What is Your Value Proposition and How Do You Present it?


Many people like to optimize the call to action or other elements of landing pages but overlook the crucial aspect of any business website or even online interaction, the so called value proposition.

I’m doing a lot of blogger outreach lately and some additional short consultations. In both cases one of the most important things I look at first is the value proposition. It’s not just outreach or landing pages that require a value proposition. Any business activity on the Web has to provide a value proposition because it’s not about wasting time it’s about using your time online to reach your business goals.

So a blog post, a Google+ share or even a tweet need a value proposition.

That’s why I rarely use Facebook for example as it’s private in its nature. All those cute baby photos are great to look at but beyond strengthening your bonds with the people who show them there is no value in viewing private photos. Also I prefer real life babies instead of virtual ones.

So what is your value proposition and how do you present it? It depends on who you are any what you sell. Are you a blogger, a start-up entrepreneur, a local business owner, an architect, doctor, lawyer or any other independent professional, a non-profit representative?

As a blogger you ideally have several value propositions.

Your blog name is already one, your tagline offers another, you have one on the article level. One reason why I don’t like weblogs that are just real name domains like johndoe.com is that you have to know who that person is to see a value proposition on that blog.
That’s why I called my blog SEO 2.0 a few years ago. At that time it meant something like “the next level SEO”. So there was my first value proposition. The so called tagline, the short sentence explaining your blog is a crucial factor. In it you can add a very powerful value proposition or you can just explain your blog which is not ideal but still better than no tagline.

Until recently I had an explanatory tagline that said “Search and Social Media Survival Guide”. The proposed value was of guiding you through search and social media but with mere survival at as the result.

Who wants just to survive? That’s why I changed it recently to a more positive value proposition: “I help people with blogs, social media and search”. This is not yet perfect, I will probably optimize it further but it’s already a rock solid value proposition. You can get help with all three disciplines. Also it’s ambiguous, either I help you once you already are actively using a blog, social media and search or I help you with my or other blogs, social media and search.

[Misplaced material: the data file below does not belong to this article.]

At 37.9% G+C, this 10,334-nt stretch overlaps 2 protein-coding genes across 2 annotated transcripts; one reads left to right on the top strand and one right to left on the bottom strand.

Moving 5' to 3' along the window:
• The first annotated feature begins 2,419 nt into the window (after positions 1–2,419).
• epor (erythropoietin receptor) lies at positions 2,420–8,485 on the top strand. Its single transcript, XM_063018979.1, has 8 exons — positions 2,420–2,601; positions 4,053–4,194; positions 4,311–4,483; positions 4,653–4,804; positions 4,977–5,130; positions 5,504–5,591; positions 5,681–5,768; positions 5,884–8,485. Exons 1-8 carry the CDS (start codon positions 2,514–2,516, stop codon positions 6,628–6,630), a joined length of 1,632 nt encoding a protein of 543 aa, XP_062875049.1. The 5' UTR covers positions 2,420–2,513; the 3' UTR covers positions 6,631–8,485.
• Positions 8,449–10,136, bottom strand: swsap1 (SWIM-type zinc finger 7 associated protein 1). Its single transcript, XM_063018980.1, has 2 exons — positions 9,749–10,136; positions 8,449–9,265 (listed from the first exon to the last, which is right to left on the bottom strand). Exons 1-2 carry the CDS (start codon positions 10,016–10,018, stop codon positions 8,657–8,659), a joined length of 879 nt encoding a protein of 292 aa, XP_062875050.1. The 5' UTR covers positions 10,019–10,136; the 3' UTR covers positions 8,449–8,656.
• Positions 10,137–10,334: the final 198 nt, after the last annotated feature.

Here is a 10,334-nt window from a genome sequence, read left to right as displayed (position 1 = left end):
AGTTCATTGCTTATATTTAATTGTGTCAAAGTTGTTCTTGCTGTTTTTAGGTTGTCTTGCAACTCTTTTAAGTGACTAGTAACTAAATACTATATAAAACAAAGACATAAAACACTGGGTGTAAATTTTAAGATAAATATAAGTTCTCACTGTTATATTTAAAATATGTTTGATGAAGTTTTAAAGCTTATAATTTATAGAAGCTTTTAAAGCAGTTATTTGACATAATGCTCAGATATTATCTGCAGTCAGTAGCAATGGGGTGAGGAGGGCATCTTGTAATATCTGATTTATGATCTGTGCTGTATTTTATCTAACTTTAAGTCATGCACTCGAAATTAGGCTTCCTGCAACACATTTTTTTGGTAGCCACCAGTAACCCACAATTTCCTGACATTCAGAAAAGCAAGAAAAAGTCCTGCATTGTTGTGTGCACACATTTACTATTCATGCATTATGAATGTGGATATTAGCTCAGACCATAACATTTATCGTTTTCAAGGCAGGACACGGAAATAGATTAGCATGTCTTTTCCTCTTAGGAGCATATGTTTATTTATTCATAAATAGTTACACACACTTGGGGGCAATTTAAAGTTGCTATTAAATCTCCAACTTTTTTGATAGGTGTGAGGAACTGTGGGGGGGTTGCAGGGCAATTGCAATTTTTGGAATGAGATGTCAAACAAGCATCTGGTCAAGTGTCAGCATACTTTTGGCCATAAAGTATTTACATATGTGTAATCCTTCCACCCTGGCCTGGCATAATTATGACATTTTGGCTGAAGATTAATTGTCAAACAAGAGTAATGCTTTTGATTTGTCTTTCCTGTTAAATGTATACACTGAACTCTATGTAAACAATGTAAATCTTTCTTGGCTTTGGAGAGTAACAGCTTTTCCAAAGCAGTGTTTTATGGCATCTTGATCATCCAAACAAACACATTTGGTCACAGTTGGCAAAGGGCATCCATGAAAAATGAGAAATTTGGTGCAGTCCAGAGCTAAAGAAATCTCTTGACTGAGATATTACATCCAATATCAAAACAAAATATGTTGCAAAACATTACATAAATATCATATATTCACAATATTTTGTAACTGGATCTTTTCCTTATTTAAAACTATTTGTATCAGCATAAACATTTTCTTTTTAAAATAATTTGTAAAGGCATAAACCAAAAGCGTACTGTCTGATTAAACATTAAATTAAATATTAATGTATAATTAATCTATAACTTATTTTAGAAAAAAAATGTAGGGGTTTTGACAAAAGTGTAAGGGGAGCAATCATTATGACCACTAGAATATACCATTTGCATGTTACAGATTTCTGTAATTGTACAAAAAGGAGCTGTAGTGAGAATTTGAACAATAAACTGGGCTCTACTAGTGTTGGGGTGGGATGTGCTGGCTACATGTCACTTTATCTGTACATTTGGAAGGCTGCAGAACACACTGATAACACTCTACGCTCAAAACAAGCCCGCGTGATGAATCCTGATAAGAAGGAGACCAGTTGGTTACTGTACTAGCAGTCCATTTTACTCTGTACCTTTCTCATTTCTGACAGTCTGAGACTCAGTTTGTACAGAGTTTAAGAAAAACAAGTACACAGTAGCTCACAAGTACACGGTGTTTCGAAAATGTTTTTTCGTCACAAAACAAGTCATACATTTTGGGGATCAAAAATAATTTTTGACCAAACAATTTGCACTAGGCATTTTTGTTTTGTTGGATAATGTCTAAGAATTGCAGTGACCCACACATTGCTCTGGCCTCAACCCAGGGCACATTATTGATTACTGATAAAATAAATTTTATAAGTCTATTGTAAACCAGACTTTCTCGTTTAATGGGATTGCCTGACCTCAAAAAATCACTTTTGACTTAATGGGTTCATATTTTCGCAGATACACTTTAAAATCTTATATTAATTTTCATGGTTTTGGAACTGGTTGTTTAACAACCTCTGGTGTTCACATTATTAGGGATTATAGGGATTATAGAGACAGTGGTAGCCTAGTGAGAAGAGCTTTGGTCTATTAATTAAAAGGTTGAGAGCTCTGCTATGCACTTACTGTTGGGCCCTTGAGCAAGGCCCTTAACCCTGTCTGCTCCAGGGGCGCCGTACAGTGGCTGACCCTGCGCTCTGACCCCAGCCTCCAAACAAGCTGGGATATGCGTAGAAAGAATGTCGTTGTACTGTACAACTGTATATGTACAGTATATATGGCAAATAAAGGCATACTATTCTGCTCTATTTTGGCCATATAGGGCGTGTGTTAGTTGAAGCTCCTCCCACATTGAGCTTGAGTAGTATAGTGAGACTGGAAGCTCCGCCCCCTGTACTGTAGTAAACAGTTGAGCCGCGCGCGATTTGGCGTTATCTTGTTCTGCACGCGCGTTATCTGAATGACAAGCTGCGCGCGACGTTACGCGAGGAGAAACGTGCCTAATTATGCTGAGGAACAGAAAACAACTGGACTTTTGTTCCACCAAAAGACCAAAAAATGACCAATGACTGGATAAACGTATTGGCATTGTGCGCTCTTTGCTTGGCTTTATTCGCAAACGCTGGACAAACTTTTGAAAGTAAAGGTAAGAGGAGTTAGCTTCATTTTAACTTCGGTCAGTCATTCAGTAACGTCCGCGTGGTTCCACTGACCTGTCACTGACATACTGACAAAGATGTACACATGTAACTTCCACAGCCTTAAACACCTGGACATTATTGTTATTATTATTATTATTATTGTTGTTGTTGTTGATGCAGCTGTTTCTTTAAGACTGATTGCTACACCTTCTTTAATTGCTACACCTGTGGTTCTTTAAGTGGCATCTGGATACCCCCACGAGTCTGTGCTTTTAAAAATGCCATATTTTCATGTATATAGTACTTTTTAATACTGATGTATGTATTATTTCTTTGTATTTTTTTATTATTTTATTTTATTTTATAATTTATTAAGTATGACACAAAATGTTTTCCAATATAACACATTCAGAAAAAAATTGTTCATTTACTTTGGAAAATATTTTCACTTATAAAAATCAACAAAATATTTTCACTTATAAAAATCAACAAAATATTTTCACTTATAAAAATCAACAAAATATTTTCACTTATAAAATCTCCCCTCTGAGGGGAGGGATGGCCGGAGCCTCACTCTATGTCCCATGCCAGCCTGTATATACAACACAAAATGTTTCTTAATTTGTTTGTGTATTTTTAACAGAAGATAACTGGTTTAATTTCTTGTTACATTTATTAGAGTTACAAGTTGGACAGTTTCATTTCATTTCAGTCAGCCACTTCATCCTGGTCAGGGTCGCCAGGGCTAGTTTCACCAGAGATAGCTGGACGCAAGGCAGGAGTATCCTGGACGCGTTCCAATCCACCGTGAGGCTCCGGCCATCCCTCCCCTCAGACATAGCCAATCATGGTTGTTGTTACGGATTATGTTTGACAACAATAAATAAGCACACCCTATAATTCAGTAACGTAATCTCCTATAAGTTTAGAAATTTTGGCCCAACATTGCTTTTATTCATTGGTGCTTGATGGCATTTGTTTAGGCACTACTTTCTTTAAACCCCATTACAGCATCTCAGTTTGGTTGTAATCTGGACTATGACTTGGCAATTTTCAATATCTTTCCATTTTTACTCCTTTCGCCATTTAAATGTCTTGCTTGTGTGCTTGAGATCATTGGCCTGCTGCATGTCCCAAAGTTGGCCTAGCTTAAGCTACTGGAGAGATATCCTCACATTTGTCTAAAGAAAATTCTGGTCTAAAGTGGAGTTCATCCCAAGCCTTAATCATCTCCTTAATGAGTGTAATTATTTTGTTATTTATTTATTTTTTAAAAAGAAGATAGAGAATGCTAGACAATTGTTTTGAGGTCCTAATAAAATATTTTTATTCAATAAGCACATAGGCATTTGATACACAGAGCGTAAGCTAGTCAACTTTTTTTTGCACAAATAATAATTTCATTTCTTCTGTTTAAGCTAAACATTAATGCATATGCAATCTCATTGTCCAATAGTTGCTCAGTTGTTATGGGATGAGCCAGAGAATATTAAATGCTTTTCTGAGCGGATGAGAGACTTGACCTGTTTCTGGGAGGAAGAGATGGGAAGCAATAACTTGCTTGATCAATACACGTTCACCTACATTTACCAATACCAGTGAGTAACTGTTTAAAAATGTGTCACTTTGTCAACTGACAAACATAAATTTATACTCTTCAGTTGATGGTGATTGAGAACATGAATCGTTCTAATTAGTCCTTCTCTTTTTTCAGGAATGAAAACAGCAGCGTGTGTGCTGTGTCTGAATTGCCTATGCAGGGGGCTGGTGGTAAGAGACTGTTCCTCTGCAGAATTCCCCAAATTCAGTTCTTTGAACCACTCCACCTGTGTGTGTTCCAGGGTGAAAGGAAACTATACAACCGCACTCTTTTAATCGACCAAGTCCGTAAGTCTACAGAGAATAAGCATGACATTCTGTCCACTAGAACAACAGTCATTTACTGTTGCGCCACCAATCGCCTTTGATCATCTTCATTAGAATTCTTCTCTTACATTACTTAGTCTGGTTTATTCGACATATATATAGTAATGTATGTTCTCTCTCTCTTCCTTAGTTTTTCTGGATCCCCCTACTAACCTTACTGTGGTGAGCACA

A value proposition is like a promise you have to keep.

In case you say you have the “ultimate” resource on link building, you have to deliver and it must be ultimate one or at least so comprehensive that most people will be satisfied with it.

Ideally you guess your visitors’ “user intent” before they arrive on your site. Some people will want to buy immediately whatever you have to offer, others will just want to peruse. On some sites there are even at least two different audiences, for example on ad network sites you will have advertisers who want to display their ads on other sites and publishers who want to sell ad space on their sites visiting the homepage. In such cases you have to align your value proposition with each of your audiences. The process of doing so is called traffic segmentation.

Usually the common approach is to have just one call to action on each page, for example a “buy now” button.

In reality as you have different audiences and many user intents you rather need more than one call to action. The immediate buyer type of visitor needs a “buy now” button, the researching type of visitor needs a “read more” type of link and someone who wants to sell their product to you, a manufacturer for example needs “contact” form. Thus a landing page and any page on your site is basically a landing page needs several elements. Here the clutter begins.

So in an ideal world you divide your audiences first before delivering on your value proposition. On ad network sites you will most likely have a button for “advertisers” and one for “publishers”. Likewise online shops that sell fashion will have a women/men choice on the frontpage.

So presenting the value proposition is not as easy as it might sound at first. Also you must make sure that the value proposition comes first and the call to action comes second. There have been test results published recently that contrary to industry best practices claimed that having your call to action below the fold, that is hidden in the invisible area of a page so that you have to scroll actually, has boosted the conversion rate (aka made more people buy). Why? Most probably in these cases the value proposition took a while to get delivered. It was presented as lots of text or a video you have to watch first. Thus the people who saw the call to action were not ready yet to perform the action the call to action asked them for.

So ask yourself: what is your value proposition and how do you present it?

Also once you determined the value you propose make sure the proposition gets fulfilled. Also probably you need to segment your visitors into two or more audiences first before proposing your value. Last but not least keep the promise you give.


* Creative Commons image by Curtis Perry